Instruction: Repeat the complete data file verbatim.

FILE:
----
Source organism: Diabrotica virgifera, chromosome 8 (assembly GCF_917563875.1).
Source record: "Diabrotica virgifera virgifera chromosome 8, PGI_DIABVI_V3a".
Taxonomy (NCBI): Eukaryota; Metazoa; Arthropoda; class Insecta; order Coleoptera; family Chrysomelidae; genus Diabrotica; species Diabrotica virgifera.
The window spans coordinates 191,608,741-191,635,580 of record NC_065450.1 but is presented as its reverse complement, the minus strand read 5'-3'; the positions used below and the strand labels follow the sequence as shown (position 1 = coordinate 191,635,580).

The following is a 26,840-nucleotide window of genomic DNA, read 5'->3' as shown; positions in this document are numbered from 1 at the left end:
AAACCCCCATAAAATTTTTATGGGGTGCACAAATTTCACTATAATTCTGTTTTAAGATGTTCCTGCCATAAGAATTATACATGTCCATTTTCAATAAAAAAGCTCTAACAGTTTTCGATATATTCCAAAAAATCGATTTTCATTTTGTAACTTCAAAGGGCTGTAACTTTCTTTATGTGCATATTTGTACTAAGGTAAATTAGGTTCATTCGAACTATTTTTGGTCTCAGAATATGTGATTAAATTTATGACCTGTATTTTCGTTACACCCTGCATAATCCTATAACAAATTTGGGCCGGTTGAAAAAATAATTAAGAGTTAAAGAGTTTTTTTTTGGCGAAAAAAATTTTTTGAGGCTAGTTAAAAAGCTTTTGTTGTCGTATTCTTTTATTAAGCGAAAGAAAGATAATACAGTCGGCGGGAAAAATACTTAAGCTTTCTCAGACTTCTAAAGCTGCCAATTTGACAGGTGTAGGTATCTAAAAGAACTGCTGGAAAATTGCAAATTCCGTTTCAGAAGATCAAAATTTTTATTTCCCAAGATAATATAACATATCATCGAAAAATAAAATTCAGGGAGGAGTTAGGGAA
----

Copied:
Source organism: Diabrotica virgifera, chromosome 8 (assembly GCF_917563875.1).
Source record: "Diabrotica virgifera virgifera chromosome 8, PGI_DIABVI_V3a".
Taxonomy (NCBI): Eukaryota; Metazoa; Arthropoda; class Insecta; order Coleoptera; family Chrysomelidae; genus Diabrotica; species Diabrotica virgifera.
The window spans coordinates 191,608,741-191,635,580 of record NC_065450.1 but is presented as its reverse complement, the minus strand read 5'-3'; the positions used below and the strand labels follow the sequence as shown (position 1 = coordinate 191,635,580).

The following is a 26,840-nucleotide window of genomic DNA, read 5'->3' as shown; positions in this document are numbered from 1 at the left end:
AAACCCCCATAAAATTTTTATGGGGTGCACAAATTTCACTATAATTCTGTTTTAAGATGTTCCTGCCATAAGAATTATACATGTCCATTTTCAATAAAAAAGCTCTAACAGTTTTCGATATATTCCAAAAAATCGATTTTCATTTTGTAACTTCAAAGGGCTGTAACTTTCTTTATGTGCATATTTGTACTAAGGTAAATTAGGTTCATTCGAACTATTTTTGGTCTCAGAATATGTGATTAAATTTATGACCTGTATTTTCGTTACACCCTGCATAATCCTATAACAAATTTGGGCCGGTTGAAAAAATAATTAAGAGTTAAAGAGTTTTTTTTTGGCGAAAAAAATTTTTTGAGGCTAGTTAAAAAGCTTTTGTTGTCGTATTCTTTTATTAAGCGAAAGAAAGATAATACAGTCGGCGGGAAAAATACTTAAGCTTTCTCAGACTTCTAAAGCTGCCAATTTGACAGGTGTAGGTATCTAAAAGAACTGCTGGAAAATTGCAAATTCCGTTTCAGAAGATCAAAATTTTTATTTCCCAAGATAATATAACATATCATCGAAAAATAAAATTCAGGGAGGAGTTAGGGAA